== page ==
This is the third of a series of blogs that explores the 2015 English Indices of Deprivation. This post focuses on the rural-urban divide in the Index of Multiple Deprivation (IMD) and on the performance of England’s eight Core Cities, the largest cities outside London.
First, most people in England live in urban areas and the areas we analyse (Lower Super Output Areas, LSOAs) are designed to be as consistent as possible in terms of number of people that live within their boundaries. Consequently, most of the areas we focus on are urban (which does not imply that England is mostly urban and built-up – it is not).
Second, urban areas tend to rank as more deprived than rural ones. It is possible to calculate this by ordering LSOAs by most to least deprived and dividing them into ten equal groups (deciles). Over a third of urban LSOAs are among England’s 30% most deprived, while only 7% of rural LSOAs are. This is clearly visible in Figure 1 below.
The fact that rural areas rank as less deprived does not mean that they are also wealthier. The Index is designed using indicators that only measure individuals’ deprivation, not their affluence. Therefore it does not rank places from poorest to richest, but rather from highest concentration of deprived people to lowest.
Interestingly, the distribution of LSOAs across the deciles of deprivation is broadly consistent in urban areas but it is visibly skewed in rural areas. This clearly shows that relatively wealthier city councils must bear a heavier burden in overcoming deprivation than their rural counterparts.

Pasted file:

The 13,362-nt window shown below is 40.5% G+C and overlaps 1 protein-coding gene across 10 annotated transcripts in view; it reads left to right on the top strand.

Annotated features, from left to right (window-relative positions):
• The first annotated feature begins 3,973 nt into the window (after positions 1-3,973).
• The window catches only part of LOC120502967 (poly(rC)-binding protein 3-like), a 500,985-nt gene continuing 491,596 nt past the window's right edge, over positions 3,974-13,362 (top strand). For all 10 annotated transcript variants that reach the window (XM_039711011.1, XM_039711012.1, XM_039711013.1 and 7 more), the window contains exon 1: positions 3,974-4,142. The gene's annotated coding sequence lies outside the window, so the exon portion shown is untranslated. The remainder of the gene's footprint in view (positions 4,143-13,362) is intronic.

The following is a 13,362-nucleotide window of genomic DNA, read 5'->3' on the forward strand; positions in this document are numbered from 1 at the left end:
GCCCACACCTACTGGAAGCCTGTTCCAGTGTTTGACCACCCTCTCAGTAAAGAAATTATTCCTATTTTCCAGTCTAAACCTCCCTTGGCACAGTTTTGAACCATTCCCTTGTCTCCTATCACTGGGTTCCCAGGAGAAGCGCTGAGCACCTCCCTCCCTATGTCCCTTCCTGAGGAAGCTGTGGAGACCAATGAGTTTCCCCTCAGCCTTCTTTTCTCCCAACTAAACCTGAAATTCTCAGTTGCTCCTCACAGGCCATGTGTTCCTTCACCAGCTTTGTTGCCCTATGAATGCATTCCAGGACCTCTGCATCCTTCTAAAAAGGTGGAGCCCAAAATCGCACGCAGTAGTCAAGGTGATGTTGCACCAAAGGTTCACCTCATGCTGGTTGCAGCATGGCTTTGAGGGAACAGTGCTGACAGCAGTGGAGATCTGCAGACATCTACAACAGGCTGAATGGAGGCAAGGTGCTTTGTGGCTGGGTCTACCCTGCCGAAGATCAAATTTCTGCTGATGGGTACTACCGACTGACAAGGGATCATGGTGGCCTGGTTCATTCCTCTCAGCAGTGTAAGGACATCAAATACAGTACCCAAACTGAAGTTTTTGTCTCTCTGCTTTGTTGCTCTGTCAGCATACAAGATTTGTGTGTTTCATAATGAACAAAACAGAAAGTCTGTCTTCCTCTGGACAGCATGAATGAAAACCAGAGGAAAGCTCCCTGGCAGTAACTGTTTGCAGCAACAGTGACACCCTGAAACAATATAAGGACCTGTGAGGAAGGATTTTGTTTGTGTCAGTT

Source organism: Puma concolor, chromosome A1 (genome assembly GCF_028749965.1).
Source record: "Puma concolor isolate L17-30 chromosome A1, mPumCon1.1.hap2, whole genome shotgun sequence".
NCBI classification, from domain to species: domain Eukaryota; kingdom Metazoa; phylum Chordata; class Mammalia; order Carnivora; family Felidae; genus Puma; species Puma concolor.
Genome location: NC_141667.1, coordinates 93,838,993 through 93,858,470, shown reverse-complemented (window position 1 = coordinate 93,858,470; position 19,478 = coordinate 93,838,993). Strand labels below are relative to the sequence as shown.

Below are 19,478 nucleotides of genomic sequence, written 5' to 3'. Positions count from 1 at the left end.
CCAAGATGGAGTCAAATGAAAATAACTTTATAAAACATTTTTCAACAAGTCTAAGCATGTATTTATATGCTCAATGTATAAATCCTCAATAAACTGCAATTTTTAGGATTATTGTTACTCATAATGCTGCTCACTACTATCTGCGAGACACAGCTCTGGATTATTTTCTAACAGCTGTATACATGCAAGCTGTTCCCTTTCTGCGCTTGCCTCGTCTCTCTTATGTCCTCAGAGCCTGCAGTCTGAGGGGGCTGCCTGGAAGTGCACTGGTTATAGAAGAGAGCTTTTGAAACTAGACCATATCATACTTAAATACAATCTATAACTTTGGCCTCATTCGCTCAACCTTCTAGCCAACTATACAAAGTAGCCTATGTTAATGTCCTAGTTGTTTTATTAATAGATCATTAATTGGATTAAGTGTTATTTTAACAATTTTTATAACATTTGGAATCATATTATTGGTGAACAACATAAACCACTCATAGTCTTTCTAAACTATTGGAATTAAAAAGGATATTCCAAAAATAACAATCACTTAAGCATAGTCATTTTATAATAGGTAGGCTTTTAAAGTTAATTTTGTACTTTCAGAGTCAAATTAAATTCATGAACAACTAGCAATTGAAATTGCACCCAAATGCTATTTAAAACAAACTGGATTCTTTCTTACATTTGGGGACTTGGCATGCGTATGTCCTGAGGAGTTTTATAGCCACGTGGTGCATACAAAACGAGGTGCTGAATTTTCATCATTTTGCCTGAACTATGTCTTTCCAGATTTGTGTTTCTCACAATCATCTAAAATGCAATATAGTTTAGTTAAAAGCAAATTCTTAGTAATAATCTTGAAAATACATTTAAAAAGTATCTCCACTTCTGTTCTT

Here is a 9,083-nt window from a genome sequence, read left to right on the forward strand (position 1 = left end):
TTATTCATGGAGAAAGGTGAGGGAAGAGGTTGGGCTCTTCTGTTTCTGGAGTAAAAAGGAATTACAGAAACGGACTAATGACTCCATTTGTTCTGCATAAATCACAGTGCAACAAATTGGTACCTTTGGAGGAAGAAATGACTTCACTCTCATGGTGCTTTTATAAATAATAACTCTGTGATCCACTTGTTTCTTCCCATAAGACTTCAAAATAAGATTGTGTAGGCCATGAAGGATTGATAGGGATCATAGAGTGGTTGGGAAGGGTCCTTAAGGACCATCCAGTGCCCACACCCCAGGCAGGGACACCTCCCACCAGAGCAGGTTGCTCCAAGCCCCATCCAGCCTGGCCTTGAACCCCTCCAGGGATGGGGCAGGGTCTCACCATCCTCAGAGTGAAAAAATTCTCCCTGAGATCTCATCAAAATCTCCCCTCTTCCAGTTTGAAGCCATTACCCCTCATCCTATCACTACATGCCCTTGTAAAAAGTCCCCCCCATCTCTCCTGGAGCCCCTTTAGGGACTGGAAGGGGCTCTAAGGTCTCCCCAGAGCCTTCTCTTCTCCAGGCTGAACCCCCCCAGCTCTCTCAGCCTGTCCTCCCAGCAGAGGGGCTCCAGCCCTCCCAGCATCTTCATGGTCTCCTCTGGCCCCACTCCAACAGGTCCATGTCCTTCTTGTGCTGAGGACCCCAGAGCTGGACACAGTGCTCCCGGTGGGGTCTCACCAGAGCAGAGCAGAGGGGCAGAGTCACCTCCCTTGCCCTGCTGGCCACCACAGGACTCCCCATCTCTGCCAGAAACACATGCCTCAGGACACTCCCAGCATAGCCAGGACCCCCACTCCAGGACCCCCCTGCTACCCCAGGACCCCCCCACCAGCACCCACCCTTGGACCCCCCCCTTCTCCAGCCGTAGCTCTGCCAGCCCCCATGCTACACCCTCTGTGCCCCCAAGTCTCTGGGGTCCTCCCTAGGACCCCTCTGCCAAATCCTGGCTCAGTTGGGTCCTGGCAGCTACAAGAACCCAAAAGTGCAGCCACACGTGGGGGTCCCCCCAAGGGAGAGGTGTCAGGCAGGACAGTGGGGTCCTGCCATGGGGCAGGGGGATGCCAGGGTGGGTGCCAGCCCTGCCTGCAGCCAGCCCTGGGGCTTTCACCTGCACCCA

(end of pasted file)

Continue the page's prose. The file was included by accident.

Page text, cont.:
Identified by the Coalition Government in 2011, Birmingham, Bristol, Leeds, Liverpool, Manchester, Newcastle upon Tyne, Nottingham and Sheffield are England’s Core Cities. In case you were wondering how deprivation in these cities has changed between 2010 and 2015, we have used the same methodology that we had already used in this post, and then charted it and mapped it.
Manchester, Liverpool, Nottingham and Birmingham are amongst the 20 most deprived local authorities in England, but their relative performance since 2010 has varied considerably. As shown in Figure 2, Liverpool and Newcastle upon Tyne have seen over 60% of their LSOAs experience a positive shift in the Index. Conversely, the shift in Nottingham and Bristol has been mostly negative.
In spatial terms, higher levels of deprivation immediately surrounding city centres are a common trend across Core Cities (see the maps on the right in Figures 3 to 10), but no clear spatial pattern in the shift since 2010 emerges from the analysis.
While it is a useful geographical tool, it would be unwise to use the IMD to assess the actual improvement or deterioration in life standards at individual or household level. Think of the complexity in this way: on the one hand, a negative shift does not imply that an area has not improved its deprivation score, but it could be that it has done so at a slower pace than the English average. On the other hand, there is no indication that an area is becoming less deprived because people are actually better off than they were. It may be because the poorest households are being pushed out.
Nonetheless, the Index is one of the many tools (like the recently updated Travel to Work Areas) that can help us explore the social and economic dynamics of cities, mindful that devolving or centralising decision-making brings no progress if our knowledge and understanding of the places we want to improve does not improve as well.